Clinical & Experimental Allergy

Antifungal treatment in allergic bronchopulmonary aspergillosis with and without cystic fibrosis: a systematic review

Authors

  • A. S. Moreira,

    1. Department of Immunology, Faculty of Medicine, University of Porto, Porto, Portugal
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  • D. Silva,

    1. Department of Immunology, Faculty of Medicine, University of Porto, Porto, Portugal
    2. Serviço de Imunoalergologia, Centro Hospitalar São João, Porto, Portugal
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  • A. Reis Ferreira,

    1. Serviço de Imunoalergologia, Centro Hospitalar São João, Porto, Portugal
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  • L. Delgado

    1. Department of Immunology, Faculty of Medicine, University of Porto, Porto, Portugal
    2. Serviço de Imunoalergologia, Centro Hospitalar São João, Porto, Portugal
    3. Center for Research in Health Technologies and Information Systems (CINTESIS), University of Porto, Porto, Portugal
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Correspondence:

Diana Silva, Department of Immunology, Faculty of Medicine, University of Porto, Alameda Prof. Hernâni Monteiro, 4200-319 Porto, Portugal.

E-mail: disolha@gmail.com

Summary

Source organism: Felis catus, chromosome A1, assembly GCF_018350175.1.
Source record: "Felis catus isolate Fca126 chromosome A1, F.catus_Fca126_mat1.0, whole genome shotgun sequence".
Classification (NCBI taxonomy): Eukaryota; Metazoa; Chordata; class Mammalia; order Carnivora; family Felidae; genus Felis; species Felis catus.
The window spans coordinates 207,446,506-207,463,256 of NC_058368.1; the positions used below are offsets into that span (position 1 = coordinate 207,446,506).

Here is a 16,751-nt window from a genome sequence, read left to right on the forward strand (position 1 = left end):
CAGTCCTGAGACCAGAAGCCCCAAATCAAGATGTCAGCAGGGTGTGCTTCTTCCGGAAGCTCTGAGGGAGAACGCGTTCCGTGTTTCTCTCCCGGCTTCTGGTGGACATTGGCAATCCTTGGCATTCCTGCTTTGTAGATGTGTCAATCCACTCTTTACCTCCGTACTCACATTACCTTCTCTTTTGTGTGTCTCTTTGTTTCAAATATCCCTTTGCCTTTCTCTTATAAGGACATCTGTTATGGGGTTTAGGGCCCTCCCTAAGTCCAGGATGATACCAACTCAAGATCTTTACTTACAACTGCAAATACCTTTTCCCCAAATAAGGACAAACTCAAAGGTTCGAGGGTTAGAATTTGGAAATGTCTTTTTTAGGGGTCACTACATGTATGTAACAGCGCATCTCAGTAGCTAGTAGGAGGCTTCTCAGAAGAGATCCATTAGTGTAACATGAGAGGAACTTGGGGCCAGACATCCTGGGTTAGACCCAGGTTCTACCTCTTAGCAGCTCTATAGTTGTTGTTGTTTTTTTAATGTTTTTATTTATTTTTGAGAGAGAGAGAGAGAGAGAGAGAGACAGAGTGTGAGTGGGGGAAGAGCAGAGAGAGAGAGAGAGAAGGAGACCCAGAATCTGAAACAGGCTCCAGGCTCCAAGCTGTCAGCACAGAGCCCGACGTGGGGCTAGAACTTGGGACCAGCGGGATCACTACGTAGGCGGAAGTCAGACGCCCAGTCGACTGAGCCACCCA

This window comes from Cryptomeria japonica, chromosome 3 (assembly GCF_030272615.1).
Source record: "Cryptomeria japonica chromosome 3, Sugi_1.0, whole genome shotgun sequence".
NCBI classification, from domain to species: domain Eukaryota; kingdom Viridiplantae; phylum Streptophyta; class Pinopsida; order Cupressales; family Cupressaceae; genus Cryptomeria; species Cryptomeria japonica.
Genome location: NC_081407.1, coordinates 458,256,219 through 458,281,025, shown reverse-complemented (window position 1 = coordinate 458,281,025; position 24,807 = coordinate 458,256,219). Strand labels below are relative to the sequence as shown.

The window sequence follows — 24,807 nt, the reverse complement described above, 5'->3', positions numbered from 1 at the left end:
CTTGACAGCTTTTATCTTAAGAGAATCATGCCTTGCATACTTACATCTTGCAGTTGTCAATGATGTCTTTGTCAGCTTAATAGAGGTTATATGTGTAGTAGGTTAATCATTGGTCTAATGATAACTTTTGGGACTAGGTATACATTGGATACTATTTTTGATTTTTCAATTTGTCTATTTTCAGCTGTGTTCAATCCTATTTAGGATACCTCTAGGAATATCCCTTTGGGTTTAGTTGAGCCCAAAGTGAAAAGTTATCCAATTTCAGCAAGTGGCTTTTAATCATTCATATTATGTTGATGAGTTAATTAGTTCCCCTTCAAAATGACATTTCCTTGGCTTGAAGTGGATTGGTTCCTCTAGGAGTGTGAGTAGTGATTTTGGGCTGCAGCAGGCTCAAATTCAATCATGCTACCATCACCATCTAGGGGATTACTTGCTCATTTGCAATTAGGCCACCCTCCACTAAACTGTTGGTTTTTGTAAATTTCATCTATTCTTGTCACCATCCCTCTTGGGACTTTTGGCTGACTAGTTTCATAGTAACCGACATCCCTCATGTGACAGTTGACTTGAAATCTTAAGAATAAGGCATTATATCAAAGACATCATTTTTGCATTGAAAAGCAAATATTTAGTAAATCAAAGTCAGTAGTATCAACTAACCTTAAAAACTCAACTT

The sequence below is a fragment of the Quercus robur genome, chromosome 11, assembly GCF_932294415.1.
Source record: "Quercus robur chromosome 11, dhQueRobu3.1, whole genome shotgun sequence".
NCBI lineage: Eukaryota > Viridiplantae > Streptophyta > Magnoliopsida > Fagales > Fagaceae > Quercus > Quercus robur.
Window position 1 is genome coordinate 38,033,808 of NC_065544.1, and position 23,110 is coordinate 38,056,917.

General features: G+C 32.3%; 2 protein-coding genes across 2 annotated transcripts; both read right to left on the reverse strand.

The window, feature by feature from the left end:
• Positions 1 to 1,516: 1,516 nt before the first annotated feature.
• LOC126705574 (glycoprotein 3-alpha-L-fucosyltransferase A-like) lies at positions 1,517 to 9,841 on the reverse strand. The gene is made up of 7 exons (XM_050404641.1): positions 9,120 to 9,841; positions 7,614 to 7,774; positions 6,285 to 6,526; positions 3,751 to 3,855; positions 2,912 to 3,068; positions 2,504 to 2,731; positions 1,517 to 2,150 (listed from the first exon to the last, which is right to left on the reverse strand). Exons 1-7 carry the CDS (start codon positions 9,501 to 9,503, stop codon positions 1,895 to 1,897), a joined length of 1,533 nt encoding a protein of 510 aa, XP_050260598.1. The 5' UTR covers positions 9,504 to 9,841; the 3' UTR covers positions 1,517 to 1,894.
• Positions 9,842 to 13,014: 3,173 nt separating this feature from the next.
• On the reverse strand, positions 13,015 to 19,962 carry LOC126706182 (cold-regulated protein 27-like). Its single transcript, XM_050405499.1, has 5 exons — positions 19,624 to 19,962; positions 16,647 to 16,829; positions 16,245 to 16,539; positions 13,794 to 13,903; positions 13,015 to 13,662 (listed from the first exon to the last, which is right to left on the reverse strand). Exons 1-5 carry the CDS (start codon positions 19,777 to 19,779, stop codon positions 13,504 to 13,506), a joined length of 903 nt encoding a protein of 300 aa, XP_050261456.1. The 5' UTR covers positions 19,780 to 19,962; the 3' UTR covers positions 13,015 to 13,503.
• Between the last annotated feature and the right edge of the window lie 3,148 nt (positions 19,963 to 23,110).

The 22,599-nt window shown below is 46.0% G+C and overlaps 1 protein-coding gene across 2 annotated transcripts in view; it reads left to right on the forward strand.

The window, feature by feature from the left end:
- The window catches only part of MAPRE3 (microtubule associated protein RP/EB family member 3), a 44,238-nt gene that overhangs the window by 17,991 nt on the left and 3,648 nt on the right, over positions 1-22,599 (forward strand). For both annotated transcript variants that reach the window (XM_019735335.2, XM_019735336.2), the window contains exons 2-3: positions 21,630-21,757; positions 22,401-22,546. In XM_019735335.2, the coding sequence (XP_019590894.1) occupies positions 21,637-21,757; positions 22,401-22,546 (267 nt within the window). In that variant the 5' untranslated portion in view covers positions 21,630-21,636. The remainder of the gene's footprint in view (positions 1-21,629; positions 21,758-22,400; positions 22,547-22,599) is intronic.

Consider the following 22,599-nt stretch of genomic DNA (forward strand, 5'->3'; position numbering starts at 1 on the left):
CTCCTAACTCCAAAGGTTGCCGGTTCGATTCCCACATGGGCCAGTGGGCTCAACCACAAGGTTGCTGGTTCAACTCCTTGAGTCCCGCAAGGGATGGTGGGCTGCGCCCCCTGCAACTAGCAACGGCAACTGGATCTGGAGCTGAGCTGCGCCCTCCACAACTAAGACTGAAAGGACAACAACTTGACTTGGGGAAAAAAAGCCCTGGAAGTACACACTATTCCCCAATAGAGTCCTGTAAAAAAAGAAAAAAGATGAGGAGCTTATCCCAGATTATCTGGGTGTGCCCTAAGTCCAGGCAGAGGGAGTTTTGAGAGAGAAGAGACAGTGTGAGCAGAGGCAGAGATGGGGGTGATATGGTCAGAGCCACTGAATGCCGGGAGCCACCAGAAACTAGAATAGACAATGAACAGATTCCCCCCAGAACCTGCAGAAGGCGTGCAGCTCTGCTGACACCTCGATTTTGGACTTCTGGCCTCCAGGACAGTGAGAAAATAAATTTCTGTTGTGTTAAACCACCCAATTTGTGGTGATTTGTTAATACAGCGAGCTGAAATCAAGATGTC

Allergic bronchopulmonary aspergillosis (ABPA) is a rare disease that affects patients with asthma or cystic fibrosis. Its debilitating course has led to the search for new treatments, including antifungals and monoclonal antibodies. To evaluate the efficacy and safety of antifungal treatments in patients with ABPA and either asthma or cystic fibrosis, we performed a systematic review of the literature on the effects of antifungal agents in ABPA using three biomedical databases. Quality assessment was performed using the GRADE methodology and, where appropriate, studies with comparable outcomes were pooled for meta-analysis. Thirty-eight studies – four randomized controlled trials and 34 observational studies – met the eligibility criteria. The antifungal interventions described were itraconazole, voriconazole, posaconazole, ketoconazole, natamycin, nystatin and amphotericin B. An improvement in symptoms, frequency of exacerbations and lung function was reported in most of the studies and was more common with oral azoles. Antifungals also had a positive impact on biomarkers and radiological pulmonary infiltrates, but adverse effects were also common. The quality of the evidence supporting these results was low or very low due to a shortage of controlled studies, heterogeneity between studies and potential bias. Antifungal interventions in ABPA improved patient and disease outcomes in both asthma and cystic fibrosis. However, the recommendation for their use is weak and clinicians should therefore weigh up desirable and undesirable effects on a case-by-case basis. More studies with a better methodology are needed, especially in cystic fibrosis, to increase confidence in the effects of antifungal treatments in ABPA.

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